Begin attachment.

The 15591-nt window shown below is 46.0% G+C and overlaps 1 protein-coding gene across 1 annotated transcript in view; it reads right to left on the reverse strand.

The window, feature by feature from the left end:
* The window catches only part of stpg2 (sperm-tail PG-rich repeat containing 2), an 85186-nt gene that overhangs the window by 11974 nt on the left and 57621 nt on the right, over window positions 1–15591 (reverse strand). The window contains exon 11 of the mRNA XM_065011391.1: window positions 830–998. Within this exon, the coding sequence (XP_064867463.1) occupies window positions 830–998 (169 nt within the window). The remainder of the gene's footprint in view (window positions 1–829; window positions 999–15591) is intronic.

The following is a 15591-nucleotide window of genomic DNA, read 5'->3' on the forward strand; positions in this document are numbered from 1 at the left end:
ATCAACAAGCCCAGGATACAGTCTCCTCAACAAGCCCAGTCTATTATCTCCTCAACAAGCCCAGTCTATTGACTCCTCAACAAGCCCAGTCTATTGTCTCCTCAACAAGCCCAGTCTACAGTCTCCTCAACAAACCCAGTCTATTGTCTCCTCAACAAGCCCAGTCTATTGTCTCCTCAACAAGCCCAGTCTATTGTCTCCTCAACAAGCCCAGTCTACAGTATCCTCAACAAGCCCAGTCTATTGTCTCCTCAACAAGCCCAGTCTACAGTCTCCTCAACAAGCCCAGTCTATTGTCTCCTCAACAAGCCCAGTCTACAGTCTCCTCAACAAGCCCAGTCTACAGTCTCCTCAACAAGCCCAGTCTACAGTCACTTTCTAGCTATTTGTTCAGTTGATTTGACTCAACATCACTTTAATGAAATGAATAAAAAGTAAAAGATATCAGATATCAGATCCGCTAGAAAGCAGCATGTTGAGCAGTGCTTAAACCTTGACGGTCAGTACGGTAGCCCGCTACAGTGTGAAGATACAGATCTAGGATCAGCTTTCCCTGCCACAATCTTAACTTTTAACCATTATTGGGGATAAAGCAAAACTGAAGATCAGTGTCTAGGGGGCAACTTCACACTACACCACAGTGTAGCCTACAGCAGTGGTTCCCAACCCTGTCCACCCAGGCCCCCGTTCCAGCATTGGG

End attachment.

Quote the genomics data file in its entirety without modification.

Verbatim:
The 15591-nt window shown below is 46.0% G+C and overlaps 1 protein-coding gene across 1 annotated transcript in view; it reads right to left on the reverse strand.

The window, feature by feature from the left end:
* The window catches only part of stpg2 (sperm-tail PG-rich repeat containing 2), an 85186-nt gene that overhangs the window by 11974 nt on the left and 57621 nt on the right, over window positions 1–15591 (reverse strand). The window contains exon 11 of the mRNA XM_065011391.1: window positions 830–998. Within this exon, the coding sequence (XP_064867463.1) occupies window positions 830–998 (169 nt within the window). The remainder of the gene's footprint in view (window positions 1–829; window positions 999–15591) is intronic.

The following is a 15591-nucleotide window of genomic DNA, read 5'->3' on the forward strand; positions in this document are numbered from 1 at the left end:
ATCAACAAGCCCAGGATACAGTCTCCTCAACAAGCCCAGTCTATTATCTCCTCAACAAGCCCAGTCTATTGACTCCTCAACAAGCCCAGTCTATTGTCTCCTCAACAAGCCCAGTCTACAGTCTCCTCAACAAACCCAGTCTATTGTCTCCTCAACAAGCCCAGTCTATTGTCTCCTCAACAAGCCCAGTCTATTGTCTCCTCAACAAGCCCAGTCTACAGTATCCTCAACAAGCCCAGTCTATTGTCTCCTCAACAAGCCCAGTCTACAGTCTCCTCAACAAGCCCAGTCTATTGTCTCCTCAACAAGCCCAGTCTACAGTCTCCTCAACAAGCCCAGTCTACAGTCTCCTCAACAAGCCCAGTCTACAGTCACTTTCTAGCTATTTGTTCAGTTGATTTGACTCAACATCACTTTAATGAAATGAATAAAAAGTAAAAGATATCAGATATCAGATCCGCTAGAAAGCAGCATGTTGAGCAGTGCTTAAACCTTGACGGTCAGTACGGTAGCCCGCTACAGTGTGAAGATACAGATCTAGGATCAGCTTTCCCTGCCACAATCTTAACTTTTAACCATTATTGGGGATAAAGCAAAACTGAAGATCAGTGTCTAGGGGGCAACTTCACACTACACCACAGTGTAGCCTACAGCAGTGGTTCCCAACCCTGTCCACCCAGGCCCCCGTTCCAGCATTGGG